Got A Girl I Love You But I Must Drive Off This Cliff Now on LP + Download
For their premiere collaboration, Got A Girl – that is, Mary Elizabeth Winstead and Dan “The Automator” Nakamura – have created a vivid and impossibly inventive pop travelogue chronicling the jet-setting world of the cool and continental, a breathless way of life overflowing with chilled champagne and evanescent eleganza, stolen kisses and love on the run. I Love You But I Must Drive Off This Cliff Now, the pair’s enthralling debut album, sees Nakamura – whose innumerable, inimitable credits include influential production (Kool Keith/Dr. Octagon, Gorillaz) and membership in such visionary collaborations as Deltron 3030, Lovage, and Handsome Boy Modeling School – cooking up one of the most exuberant sonic confections of his brilliant career, a giddy and impressionistic setting for Winstead’s sweetly detached vocal delivery and nuanced lyricism.
Born of – but not limited to – Got A Girl’s mutual ardor for the gauche French pop of the 1960, songs like “Last Stop” and “I’ll Never Hold You Back” are at turns pillowy and demure, sharp and seductive, with a striking fatalism hiding not far below the sun-dappled surface. “It’s sweetly melancholy,” says Winstead, “a little tongue-in-cheek at times. You can feel this young girl, traveling, living an exciting, luxurious life in different parts of the world, with different men, different experiences. We wanted it to be Romantic in the classic sense.” “What this record stands for in the end is a lifestyle,” says Nakamura. “It’s about people traveling the world, eating fine food, enjoying life. The music illustrates that but in a lot of ways, it’s just a backdrop. It’s the soundtrack to that lifestyle.”
Known for roles in such films as Scott Pilgrim vs. The World, The Spectacular Now, and the upcoming Kill The Messenger, Winstead first crossed paths with Nakamura in 2010 as both worked on the aforementioned Scott Pilgrim, the actor acting and the musician contributing to the score. Winstead – who counts Lovage’s Music To Make Love To Your Old Lady By as “one of my favorite albums of all time” – approached The Automator after a cast and crew dinner to let him know she was a big fan, assuming that would be that.
“About a year later, Dan came up to me at the premiere and said, ‘We should do something sometime,’” Winstead says. “I was like, okay! I would love to! I didn’t think it was real. He gave me his phone number – I remember putting it in as ‘Dan the Automator’ and thinking, that is so surreal.” “Somehow it made sense,” says Nakamura. “I was like, let’s try something. I like to do a lot of records, a lot of projects. It could end up as a guest slot on another record, it could be a lot of different things, let’s see how it goes. And it went pretty well.”
Right from the jump, the two seemingly disparate artists found they were both surfing similar waves of inspiration. Each were especially enthused by the daft, dewy and even slightly degenerate sounds of 1960s French pop, that uniquely Gallic soufflé of girl group soul, café jazz, lush arrangements and groovy eroticism.“It was really serendipitous,” Winstead says, “Dan was looking to do something that was inspired by yé-yé girls, Serge Gainsbourg and Jane Birkin, all of that – which, at the time, I was thoroughly engrossed with myself. So it was quite perfect.” “It was a meeting of the minds,” says The Automator. “A kindred spirit kind of thing.”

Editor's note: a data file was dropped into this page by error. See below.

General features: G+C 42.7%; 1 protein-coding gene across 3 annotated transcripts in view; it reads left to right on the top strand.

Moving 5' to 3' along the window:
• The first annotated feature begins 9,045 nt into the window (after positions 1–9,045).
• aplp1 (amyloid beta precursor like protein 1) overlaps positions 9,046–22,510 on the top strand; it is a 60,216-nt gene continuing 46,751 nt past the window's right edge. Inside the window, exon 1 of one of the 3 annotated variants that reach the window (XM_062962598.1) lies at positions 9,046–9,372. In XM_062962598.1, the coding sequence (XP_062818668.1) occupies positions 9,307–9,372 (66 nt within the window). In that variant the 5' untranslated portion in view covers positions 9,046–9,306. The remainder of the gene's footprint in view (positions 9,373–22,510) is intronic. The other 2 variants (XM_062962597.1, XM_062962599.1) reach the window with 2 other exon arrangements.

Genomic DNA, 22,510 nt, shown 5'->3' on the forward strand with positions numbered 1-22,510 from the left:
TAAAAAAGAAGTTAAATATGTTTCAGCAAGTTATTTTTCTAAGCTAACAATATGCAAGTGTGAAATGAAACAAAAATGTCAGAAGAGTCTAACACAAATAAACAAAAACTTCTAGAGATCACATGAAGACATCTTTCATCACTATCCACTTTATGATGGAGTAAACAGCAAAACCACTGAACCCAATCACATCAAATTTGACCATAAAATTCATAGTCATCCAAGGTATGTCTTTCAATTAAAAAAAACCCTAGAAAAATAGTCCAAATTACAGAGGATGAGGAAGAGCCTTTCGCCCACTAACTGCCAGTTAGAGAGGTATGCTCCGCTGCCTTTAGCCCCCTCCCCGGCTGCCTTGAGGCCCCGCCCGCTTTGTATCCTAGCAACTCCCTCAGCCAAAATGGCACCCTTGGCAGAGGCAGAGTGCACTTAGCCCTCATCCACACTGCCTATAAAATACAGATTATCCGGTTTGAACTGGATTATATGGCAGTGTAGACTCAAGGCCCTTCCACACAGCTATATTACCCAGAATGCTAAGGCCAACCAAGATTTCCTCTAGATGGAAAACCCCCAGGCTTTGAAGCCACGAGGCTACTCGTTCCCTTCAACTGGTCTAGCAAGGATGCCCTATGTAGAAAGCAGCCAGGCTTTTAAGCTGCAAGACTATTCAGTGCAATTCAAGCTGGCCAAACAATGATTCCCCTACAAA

Nakamura sent a skeletal track to Winstead, suggesting she begin thinking of songwriting in terms of character and story. For the nascent lyricist, the task came with no little pressure. “I certainly didn’t feel confident,” Winstead says. “It took a little courage on my part to sit down and write something that I knew Dan was going to listen to and judge. I really wasn’t sure I could do it. So when he responded well to it, I thought, wow, maybe this is something I can do.” Indeed, “Did We Live Too Fast” now serves as the opening track of I Love You But I Must Drive Off This Cliff Now. Energized by her “new passion,” Winstead and Nakamura soon commenced writing together, collaborating on lyrics as they learned more about each other’s creative strengths and interests.
Dubbing themselves Got A Girl, the duo continued writing and recording though 2012, largely in Nakamura’s home base of San Francisco, with additional tracks and set-ups done in Los Angeles. With both participants’ hectic schedules, they squeezed in sessions – including Winstead lending her voice to Deltron 3030’s 2013 album, Event 2 – during whatever brief downtimes fit between their myriad individual projects. Considering its long gestation and audacious aims, I Love You But I Must Drive Off This Cliff Now is surprisingly seamless, a perfectly realized union of atmospheric ambience and ambitious songcraft. The Automator is of course a master of genre subversion and experimental futurism, effortlessly transmogrifying hip-hop, psychedelia, found sounds, and all manners of pop and world music with his singular taste for prolix wordplay, multiple personas and conceptual adventure.
For Got A Girl, he has assembled a rich, enveloping sound world all its own, with hints of Laurel Canyon folk, yacht rock, and sunshine pop stylized and synthesized through sumptuous arrangements, intricate electronics, and unfettered melodic invention. Tracks like “Everywhere I Go” and the discotacular “Close To You” call up far flung locales both real and imagined, knit together by restless grooves, elastic dubby beats, and Winstead’s complex characterizations.
Got A Girl I Love You But I Must Drive Off This Cliff Now Track Listing:
1. Did We Live Too Fast
2. I'll Never Hold You Back
3. Close To You
4. Everywhere I Go
5. Last Stop
7. Things will never be the same
8. So Happy
9. Midnight flight
10. La La La
11. Da Da Da